Mbona’s “wives” were able to see him as a serpent which would lick them from head to toe with saliva so that their eyes open and they see (kuona as in iris as in the pupil) him hence they would say ndakuona (I see you)….sourced from ona.
This blog is still trying to investigate the use of snake saliva or venom by some healers and what exactly it’s used for.
Mbona is said to appear as an upright white python with “spirit wives” who are human beings and their role in ancient African prophecy (ulosi wakale) is well documented online.
This mythical serpent is said to lick the chosen woman everywhere from head to toe to wipe her and clean her of darkness (kupukuta)….meaning to assist open her spiritual self and see the past and future among other things by removing the ancient veil of secrecy so that her eyes see (kuona) which is the basis of Mbona’s name.
Its presence is also believed to come along with a specific scent throughout the air and symbolizes life since serpent spirits are considered to be immortal.
J.M. Schoffeleers in his book ‘River of Blood: The Genesis of a Martyr Cult in Southern Malawi’ wrote that “Mbona was routinely portrayed as someone who causes the population to become divided amongst itself.”
He also described Mbona like an overseer “a sense of seeing or being seen, and derives from the word wona “to see” or “to be true.”
The name may possibly be related also to the noun bona, the concluding ceremony of the mourning period, at which offerings of food and beer are made”.
Now in an earlier post, this blog explained how a young woman has a dream where she sees a mansion behind a wired fence and a man in a white robe ushering her to go through the small holes. But alas, her huge body keeps bouncing back because she is too big to go through the small hole.
Confused, the young woman again tries and this time bounces back so hard she falls down backwards.
She then hears the man tell her not to think about the holes of the fence being small but to just imagine herself going through.
Unknown to the woman this is a sign that she’s of the spiritual realms where those born of the mountain known as mizimu (spirits) can do things that ordinary people cannot do and will never do according to some ancient Malawi oral stories.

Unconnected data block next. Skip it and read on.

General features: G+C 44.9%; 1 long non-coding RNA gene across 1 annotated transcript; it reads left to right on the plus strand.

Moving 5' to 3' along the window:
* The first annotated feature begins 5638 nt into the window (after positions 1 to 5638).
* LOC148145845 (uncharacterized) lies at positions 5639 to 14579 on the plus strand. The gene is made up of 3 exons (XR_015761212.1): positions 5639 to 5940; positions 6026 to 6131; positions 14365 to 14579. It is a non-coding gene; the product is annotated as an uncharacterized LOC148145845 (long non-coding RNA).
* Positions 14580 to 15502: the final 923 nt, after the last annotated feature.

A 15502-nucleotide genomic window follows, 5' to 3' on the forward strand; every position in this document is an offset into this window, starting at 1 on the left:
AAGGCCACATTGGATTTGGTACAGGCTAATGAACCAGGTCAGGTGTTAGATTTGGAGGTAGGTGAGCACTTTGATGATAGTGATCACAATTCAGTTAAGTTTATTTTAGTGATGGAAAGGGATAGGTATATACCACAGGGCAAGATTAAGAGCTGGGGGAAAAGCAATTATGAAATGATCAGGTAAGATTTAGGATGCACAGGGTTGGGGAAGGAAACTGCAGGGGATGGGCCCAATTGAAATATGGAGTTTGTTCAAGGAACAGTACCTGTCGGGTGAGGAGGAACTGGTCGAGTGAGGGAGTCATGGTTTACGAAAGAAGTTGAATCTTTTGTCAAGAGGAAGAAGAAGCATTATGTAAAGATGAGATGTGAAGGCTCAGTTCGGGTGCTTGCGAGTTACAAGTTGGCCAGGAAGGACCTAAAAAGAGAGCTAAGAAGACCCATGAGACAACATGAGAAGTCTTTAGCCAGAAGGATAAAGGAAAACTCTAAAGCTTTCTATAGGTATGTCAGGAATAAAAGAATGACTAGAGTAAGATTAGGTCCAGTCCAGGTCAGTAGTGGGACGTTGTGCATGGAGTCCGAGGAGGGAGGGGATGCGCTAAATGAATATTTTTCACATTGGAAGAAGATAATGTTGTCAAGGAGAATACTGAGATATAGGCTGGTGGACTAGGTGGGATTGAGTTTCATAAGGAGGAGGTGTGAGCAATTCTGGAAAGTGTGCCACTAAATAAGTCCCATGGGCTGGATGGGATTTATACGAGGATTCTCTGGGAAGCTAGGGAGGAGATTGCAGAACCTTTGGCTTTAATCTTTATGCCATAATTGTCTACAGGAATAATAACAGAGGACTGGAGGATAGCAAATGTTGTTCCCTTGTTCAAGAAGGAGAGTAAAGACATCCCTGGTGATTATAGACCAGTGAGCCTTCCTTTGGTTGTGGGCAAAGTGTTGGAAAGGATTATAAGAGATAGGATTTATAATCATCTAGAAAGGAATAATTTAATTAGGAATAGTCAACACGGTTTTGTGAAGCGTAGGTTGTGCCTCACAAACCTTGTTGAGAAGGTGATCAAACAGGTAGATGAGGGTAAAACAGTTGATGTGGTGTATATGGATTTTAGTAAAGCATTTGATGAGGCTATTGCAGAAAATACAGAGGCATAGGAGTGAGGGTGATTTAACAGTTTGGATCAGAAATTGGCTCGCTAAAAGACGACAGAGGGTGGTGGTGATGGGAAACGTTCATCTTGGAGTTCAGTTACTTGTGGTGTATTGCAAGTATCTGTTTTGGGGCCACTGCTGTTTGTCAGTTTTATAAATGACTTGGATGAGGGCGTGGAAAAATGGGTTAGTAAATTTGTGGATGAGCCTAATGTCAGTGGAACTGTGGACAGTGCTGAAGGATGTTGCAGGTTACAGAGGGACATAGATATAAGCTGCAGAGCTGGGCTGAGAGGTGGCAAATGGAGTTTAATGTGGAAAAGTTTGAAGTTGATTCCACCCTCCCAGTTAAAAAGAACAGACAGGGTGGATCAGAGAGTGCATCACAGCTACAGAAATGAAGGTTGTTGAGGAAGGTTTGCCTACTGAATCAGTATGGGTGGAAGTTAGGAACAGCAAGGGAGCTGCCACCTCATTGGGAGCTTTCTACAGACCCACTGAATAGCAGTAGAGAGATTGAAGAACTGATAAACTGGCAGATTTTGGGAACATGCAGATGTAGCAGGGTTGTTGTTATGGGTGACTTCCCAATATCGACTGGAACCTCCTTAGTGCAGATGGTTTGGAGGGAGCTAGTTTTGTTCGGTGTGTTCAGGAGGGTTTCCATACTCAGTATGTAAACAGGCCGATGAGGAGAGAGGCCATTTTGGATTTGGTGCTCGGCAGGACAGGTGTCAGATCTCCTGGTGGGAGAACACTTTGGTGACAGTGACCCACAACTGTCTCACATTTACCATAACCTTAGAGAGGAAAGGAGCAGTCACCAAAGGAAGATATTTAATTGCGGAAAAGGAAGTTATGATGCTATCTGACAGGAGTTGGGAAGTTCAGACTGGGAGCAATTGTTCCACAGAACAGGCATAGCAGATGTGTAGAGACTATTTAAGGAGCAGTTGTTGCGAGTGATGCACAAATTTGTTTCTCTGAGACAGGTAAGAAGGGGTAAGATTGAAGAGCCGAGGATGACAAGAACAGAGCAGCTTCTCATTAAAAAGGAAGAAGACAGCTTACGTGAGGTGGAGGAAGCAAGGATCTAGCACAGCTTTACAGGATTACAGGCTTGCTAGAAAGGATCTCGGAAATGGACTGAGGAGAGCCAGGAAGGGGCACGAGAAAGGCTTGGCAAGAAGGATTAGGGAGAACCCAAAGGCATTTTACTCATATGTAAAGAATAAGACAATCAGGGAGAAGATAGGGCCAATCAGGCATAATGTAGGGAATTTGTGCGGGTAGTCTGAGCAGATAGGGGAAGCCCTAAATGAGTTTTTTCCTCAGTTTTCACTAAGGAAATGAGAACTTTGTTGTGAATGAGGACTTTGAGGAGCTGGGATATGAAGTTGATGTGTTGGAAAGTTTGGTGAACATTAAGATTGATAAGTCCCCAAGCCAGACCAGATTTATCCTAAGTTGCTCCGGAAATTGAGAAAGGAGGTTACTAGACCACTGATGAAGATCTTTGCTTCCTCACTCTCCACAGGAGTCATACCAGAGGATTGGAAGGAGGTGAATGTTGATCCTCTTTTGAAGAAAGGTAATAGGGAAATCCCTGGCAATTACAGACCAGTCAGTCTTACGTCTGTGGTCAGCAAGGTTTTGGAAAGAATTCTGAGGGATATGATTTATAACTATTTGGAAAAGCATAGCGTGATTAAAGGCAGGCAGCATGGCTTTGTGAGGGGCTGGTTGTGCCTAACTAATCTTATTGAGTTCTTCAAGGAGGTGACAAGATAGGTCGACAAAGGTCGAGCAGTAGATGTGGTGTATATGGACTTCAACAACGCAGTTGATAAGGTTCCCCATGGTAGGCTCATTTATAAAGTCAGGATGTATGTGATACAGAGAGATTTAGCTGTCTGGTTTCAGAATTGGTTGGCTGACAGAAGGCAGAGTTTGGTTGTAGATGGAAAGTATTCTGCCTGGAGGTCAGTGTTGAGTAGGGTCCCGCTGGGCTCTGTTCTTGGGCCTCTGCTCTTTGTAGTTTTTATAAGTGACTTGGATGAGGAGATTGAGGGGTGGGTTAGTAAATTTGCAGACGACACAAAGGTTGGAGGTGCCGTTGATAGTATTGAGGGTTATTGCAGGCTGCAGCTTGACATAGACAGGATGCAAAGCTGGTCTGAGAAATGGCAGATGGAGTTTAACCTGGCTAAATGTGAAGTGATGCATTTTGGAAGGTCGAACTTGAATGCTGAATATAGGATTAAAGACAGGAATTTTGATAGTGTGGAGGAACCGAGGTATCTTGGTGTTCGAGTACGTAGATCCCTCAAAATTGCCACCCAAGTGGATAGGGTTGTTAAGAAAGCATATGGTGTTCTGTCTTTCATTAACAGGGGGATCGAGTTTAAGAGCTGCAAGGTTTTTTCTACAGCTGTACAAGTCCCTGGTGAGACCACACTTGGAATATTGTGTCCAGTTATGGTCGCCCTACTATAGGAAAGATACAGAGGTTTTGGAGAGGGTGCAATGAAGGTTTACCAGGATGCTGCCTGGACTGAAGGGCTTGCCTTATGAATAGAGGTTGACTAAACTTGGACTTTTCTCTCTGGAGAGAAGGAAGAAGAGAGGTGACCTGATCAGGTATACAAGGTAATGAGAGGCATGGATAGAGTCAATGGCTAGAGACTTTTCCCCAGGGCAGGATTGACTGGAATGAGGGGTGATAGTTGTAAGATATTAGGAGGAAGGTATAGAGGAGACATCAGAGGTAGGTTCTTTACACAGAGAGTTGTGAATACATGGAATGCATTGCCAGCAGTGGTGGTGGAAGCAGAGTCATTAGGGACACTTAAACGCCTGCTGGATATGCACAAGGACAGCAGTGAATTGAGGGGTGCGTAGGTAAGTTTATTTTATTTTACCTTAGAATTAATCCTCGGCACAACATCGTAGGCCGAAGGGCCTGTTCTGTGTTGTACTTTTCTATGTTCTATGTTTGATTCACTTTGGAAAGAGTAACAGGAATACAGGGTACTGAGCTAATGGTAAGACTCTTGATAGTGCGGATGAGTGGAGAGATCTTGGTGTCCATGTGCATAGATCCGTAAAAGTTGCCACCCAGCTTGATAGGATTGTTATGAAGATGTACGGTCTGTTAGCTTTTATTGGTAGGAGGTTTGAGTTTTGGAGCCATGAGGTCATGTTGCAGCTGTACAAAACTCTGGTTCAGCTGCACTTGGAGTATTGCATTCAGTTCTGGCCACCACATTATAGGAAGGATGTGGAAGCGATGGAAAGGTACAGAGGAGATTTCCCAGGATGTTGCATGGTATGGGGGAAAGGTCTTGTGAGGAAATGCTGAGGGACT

White in ancient Malawi was also the colour of the dead….meaning mizimu (spirits) whom the ancestors believed appeared in that colour.
When ones spiritual eyes are opened they are able to see spirits and things in the astral realm and they are also able to see the energy around mountains and trees which resembles a silver-like aura surrounding natures wonders.
In ancient Malawi beliefs this was the energy of spirits (mizimu) but not the dead but the winged spirits who live forever.
These are tapped into by healers for certain powers but the difference is between the good and the bad ones as they all seem to have the same powers according to oral stories.
One of these spirits is the Mbona one who can disguise itself as an upright serpent but whitish python, a man or even a woman as the veiled Nyangu spirit/goddess but not the first elderly one this blog writes about.
The first Nyangu goddess is said to have white hair under a veil and walks with the aid of a walking stick which looks like a staff with a serpent head on top just like the elderly Dziwe la Nkhalamba spirit whose name remains hidden.
Now the ancient secret behind these spirits is that one only saw their faces when they passed on to the other world or when the spirits which some globally call gods and goddesses allowed their faces to be seen by a chosen few.
One such spirit is Malawi’s ancient Mbona who appears as a dark-skinned and smooth face bearded man wearing a brown or black fedora with his dreadlocks tucked underneath.
His almond shaped brown eyes stand out like Nyangu’s unlike the hidden elderly one of Dziwe la Nkhalamba who is short with white hair and has slanted eyes like the Khoisan who are on the continent divided into the San or Bushmen and the pastoral Khoi or more specifically Khoikhoi, previously known as Hottentots according to the unofficial online Wikipedia.
In Malawi, Mulanje Mountain and its forest reserve is believed to have been home to the first Malawian settlers historically, known as Amwandionerapati or Abathwa according to a http://hastingsmaloya.blogspot.com/2007/09/unveiling-beauty-mt-mulanje.html